Review: Judas Priest at Tons of Rock, Oslo

Review: Judas Priest at Tons of Rock, Oslo

where:

Tons of rocks, Oslo

Viewers:

38,000 Egyptian pounds (sold)


«Judas Priest routine.»

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But – the contrast with Wednesday's concert is great – in many ways, it will be somewhat anticlimactic. Because it was to a much greater extent Displays.

Simplified

For a long time, Judas Priest remained a somewhat simplistic band that lacked the fun of Metallica. It eases up after an hour, when frontman Rob Halford addresses the crowd for the first time and prepares for one Call and response– A stage act that draws the crowd in – and a strong chorus. It slides into the only cover song of the evening, Fleetwood Mac's “The Green Manalishi (With the Two Prong Crown)”. It's all good, but the light comes on with the first encore, “electric eye” – A song that many have been waiting for. There's something going on in the dynamics and pull on the drum that might not have been there before.

There aren't many staff on stage, if you ignore the screens, but the band's crossed-out symbol is held up – and then up again. Halford wears the symbol on his back, on his lapel, on a chain around his neck. You see it on the side of the stage, on the back wall, everywhere.

Studs and leather

Halford looks a bit like a safe grandfather with his long, full gray beard, but the tattoos on the sides of the shiny ice cream and the ring in his nose tell me he's no ordinary grandfather. The jacket sparkles silver, eventually turning gold, and there are plenty of studs. And a comment.

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Guitar Twins: Richie Faulkner (TV) and Andy Sneap at Tons of Rock on Friday night.  He succeeds bass player Ian Hill, the only one who has been with us since the beginning in 1969. Photography: John Terry Pedersen

Guitar Twins: Richie Faulkner (TV) and Andy Sneap at Tons of Rock on Friday night. He succeeds bass player Ian Hill, the only one who has been with us since the beginning in 1969. Photography: John Terry Pedersen
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Halford brought studs, leather and biker style to the heavy symbolism. He got inspiration for fashion from the gay community in Soho, London. In 1998, he finally came out as gay, one of the first in the heavy camp. It has nothing to do with music, but it's a good introduction to tomorrow's Pride Parade. The grey-bearded Halford would have done in the intro!

“cleaner”

Judas Priest's heavy rock and metal sounded “purer” than, say, Metallica, and more Iron Maiden and AC/DC. “Sad Ewings of Destiny” (1976), reminiscent of both Black Sabbath and Deep Purple, was the album that established them entirely. A jaded Halford was away from the group from 1991 to 2003, but there was never any doubt that it was Judas Priest's sound. Does it still hold up?

The answer is a short and precise yes. Many older artists have to change their voices and adjust their song selection because they can't hit the high notes. Ask Deep Purple's Ian Gillan about that! Halford's voice is still impressively good – and it soars. very loud.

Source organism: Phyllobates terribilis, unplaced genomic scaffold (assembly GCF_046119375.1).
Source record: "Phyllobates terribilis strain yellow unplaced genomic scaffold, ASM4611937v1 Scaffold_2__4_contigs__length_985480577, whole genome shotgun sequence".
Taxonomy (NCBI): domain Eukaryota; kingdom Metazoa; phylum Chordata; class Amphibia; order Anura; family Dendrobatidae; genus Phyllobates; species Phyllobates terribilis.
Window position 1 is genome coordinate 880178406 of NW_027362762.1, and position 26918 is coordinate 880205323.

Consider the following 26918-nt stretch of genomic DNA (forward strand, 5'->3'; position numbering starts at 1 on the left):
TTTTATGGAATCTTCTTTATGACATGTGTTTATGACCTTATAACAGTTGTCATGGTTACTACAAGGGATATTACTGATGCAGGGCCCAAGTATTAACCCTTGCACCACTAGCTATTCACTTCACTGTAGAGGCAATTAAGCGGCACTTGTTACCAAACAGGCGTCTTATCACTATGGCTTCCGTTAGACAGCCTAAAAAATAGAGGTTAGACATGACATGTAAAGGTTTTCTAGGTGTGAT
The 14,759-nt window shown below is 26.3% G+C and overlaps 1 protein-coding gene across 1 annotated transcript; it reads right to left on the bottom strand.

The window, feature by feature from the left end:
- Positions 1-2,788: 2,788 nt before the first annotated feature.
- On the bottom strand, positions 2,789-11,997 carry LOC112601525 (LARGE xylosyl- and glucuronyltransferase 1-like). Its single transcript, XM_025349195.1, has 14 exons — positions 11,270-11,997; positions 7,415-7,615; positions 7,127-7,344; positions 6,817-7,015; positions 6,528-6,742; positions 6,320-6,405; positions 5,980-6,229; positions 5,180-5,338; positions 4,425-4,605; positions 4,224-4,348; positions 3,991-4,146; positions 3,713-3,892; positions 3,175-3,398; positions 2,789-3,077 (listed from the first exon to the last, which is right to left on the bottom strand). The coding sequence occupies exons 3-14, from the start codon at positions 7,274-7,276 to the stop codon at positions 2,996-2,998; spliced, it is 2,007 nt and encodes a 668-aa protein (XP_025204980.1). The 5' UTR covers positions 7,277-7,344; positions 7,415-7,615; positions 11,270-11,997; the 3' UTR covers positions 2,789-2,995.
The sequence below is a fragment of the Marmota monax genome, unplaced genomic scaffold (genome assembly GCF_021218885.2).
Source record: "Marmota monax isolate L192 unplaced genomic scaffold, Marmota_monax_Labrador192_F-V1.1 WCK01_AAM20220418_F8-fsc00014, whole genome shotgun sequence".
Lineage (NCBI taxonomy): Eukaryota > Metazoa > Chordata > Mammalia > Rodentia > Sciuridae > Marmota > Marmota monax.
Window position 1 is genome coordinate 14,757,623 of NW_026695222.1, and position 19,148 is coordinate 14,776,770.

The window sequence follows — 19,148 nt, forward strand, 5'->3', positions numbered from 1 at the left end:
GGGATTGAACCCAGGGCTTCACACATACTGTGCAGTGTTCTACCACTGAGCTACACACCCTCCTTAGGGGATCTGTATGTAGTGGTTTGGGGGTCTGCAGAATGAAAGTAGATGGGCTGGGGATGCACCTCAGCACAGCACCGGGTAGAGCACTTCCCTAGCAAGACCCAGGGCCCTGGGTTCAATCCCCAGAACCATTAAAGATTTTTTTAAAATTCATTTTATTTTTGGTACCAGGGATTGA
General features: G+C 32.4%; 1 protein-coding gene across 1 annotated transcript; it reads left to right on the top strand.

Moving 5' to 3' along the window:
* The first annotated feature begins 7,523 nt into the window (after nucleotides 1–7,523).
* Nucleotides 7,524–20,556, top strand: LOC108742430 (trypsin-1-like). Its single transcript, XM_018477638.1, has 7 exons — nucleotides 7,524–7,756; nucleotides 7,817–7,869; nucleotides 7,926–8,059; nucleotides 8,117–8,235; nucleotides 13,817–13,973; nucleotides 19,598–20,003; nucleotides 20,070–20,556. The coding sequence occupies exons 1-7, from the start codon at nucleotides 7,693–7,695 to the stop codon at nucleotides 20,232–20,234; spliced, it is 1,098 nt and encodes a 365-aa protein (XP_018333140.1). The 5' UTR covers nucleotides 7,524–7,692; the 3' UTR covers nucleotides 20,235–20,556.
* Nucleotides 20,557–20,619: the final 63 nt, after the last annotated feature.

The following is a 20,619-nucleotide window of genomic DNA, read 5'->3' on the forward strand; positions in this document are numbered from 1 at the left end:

Don't panic!

The band starts with “panic attack” From the band's first album in six years – and their 19th – 'Invincible Shield', released in March. Once the number two single comes “You have something else coming.” From the 1982 album Screaming For Vengeance. Metallica's debut album appeared the following year.

Custom: There's nothing to say about the atmosphere among the people and stuffed animals closest to the stage.  Photo: John Terry Pedersen

Custom: There's nothing to say about the atmosphere among the people and stuffed animals closest to the stage. Photo: John Terry Pedersen
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In 2018, Andy Sneap took over to play guitar for Glenn Tipton, who had to withdraw from the group after 45 years due to Parkinson's disease. The other “guitar twin” is Richie Faulkner (44), who replaced one of the founders, KK Downing, in 2011. Travis Scott has been playing drums for 35 years.

Only Ian Hill (bass) was involved from the start, while Halford joined in 1972, quite by chance, because his sister was with Hill and his band needed a new vocalist! He managed to be included on the group's rock/psychedelic inspired debut “Rocka Rolla” in 1974, an album that was not represented on this tour.

Based on the formula

You might think that a band with a name that consists of the words Judas and Priest must be full of contradictions, and band leader Rob Halford said something like this about Judas Priest: We are not a traditional metal band, we push the boundaries and break the rules of music. What heavy metal is. And yet, they seem to be based entirely on the Ekebergsletta formula. The sounds are hard to hear at first, but they get better as time goes on. They have revisited ten of their albums during this tour, and the songs that sound so good are “Breaking the law” With built-in sirens and a movie showing street riots on the back wall Turbo lover.

“security”

It’s not the same Judas Priest who started out in Birmingham in 1969 and was on the Tons of Rock stage. They’re managing the legacy well, and the two guitarists are having a busy evening at work. But I could have wished that a slightly “relaxed” Halford had brought in the shock earlier. It would have been a bit of fun, sort of. But maybe there’s something to the message of the song that ends the show, Life after midnight – Before Queen's “We Are the Champions” airs across the plain. A big self-portrait never hurt anyone.

Ashura Okorie

Ashura Okorie

"Infuriatingly humble web fan. Writer. Alcohol geek. Passionate explorer. Evil problem solver. Incurable zombie expert."

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